Reducing Costs Of Byzantine Fault Tolerant Distributed Applications
Byzantine fault tolerance (BFT) is a powerful technique for building software that tolerates arbitrary failures. The technique has been developed since the 70s and has a rich research literature. Yet no production system has adopted the technique, despite an increasing need from today's large and complex systems. An important reason is that a BFT system incurs significantly higher costs than a crash-tolerant counterpart. The costs include developmental costs, as a BFT system is harder to design and implement correctly, and operational costs, as a BFT system requires to run on more machines, employs more expensive cryptographic operations, and sends more and larger messages. This dissertation attempts to reduce both developmental and operational costs of BFT distributed applications. In the first part, we propose an approach to translate existing crash-tolerant systems to Byzantine-fault-tolerant. Our approach makes fewer assumptions about the source crash-tolerant distributed applications, and thus it is applicable to a larger set of applications than existing approaches. We propose and prove correct our basic approach. Then we extend the basic approach to large scale distributed applications and propose additional mechanisms to deal with practical problems in such settings-namely, replication and host churns. We evaluate our scalable translation approach by a simulation and case studies. The second part of the dissertation presents a novel Byzantine replication approach that focuses on reducing resource costs (but can also be used as a translation). By leveraging an external reconfiguration service, our replication approach requires only t + 1 replicas and t witnesses (lighter hosts) to tolerate t Byzantine faults. Our approach also uses inexpensive HMAC signatures and imposes a chain communication pattern between the replicas to reduce CPU and network consumptions. We also propose a variation of the approach, in which Byzantine hosts do not forge CRC checksums, to further reduce the resource costs. In particular, it uses t + 1 replicas, CRC checksums, and t fewer rounds of communication. We evaluate the performance of a prototype of each variation in the common case, when it runs without failures.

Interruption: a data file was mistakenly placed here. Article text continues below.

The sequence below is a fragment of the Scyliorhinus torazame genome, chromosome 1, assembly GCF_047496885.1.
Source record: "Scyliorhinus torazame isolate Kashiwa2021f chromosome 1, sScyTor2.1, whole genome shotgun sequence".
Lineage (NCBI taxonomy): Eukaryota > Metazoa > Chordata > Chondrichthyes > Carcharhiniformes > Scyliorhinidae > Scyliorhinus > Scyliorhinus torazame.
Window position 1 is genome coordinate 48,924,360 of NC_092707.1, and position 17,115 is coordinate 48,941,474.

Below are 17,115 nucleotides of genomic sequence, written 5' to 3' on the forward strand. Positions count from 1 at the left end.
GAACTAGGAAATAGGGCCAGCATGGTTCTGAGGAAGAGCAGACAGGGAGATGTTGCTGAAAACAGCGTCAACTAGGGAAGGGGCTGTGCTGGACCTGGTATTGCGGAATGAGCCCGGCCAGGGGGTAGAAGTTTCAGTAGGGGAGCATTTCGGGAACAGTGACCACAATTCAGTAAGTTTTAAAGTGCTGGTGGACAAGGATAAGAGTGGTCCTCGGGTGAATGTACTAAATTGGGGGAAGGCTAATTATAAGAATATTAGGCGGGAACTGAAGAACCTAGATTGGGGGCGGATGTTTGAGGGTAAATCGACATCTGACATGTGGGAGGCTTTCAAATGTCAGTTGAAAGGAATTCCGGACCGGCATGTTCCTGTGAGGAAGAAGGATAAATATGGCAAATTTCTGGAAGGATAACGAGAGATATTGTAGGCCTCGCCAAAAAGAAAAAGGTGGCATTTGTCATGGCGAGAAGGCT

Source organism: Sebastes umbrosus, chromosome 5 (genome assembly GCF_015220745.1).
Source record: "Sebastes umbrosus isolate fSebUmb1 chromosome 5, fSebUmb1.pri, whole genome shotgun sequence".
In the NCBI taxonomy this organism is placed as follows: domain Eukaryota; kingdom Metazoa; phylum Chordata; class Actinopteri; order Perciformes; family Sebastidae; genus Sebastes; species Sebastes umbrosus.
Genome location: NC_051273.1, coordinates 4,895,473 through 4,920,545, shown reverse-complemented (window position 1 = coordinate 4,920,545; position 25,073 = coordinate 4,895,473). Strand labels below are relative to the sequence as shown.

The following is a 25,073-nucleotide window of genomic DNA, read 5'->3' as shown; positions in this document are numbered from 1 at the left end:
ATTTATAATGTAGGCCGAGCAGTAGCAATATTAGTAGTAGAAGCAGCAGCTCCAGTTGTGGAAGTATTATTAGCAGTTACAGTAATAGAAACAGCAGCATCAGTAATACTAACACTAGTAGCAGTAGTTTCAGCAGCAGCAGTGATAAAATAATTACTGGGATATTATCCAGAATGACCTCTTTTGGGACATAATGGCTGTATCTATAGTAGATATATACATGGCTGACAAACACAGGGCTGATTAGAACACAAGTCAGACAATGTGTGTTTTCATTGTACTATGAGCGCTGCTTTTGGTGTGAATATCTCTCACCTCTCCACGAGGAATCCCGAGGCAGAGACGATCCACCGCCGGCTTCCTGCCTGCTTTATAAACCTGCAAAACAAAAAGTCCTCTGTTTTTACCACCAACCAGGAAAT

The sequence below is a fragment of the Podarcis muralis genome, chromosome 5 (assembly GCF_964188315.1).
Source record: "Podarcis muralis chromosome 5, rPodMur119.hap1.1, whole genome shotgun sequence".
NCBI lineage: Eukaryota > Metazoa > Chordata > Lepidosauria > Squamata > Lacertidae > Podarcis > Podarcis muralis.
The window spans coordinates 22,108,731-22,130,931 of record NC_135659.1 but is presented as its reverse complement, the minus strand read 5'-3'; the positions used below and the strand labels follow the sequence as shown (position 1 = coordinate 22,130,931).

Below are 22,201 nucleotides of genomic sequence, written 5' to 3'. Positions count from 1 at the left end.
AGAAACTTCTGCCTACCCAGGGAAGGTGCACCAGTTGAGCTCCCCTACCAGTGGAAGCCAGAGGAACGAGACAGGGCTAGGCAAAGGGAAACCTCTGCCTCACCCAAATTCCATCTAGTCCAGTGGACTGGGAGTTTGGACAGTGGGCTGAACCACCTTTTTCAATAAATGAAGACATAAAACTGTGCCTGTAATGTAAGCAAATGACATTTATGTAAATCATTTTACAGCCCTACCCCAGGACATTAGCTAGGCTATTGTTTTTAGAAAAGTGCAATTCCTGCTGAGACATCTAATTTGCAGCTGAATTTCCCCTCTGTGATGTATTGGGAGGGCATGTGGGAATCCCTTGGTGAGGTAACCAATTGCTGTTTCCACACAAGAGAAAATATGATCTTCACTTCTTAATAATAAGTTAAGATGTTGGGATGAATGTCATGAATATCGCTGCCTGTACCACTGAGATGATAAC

Byzantine fault tolerance; asynchronous distributed applications; developmental costs; operational costs
Van Renesse, Robbert
Easley, David Alan; Halpern, Joseph Yehuda
Ph. D., Computer Science
Doctor of Philosophy
dissertation or thesis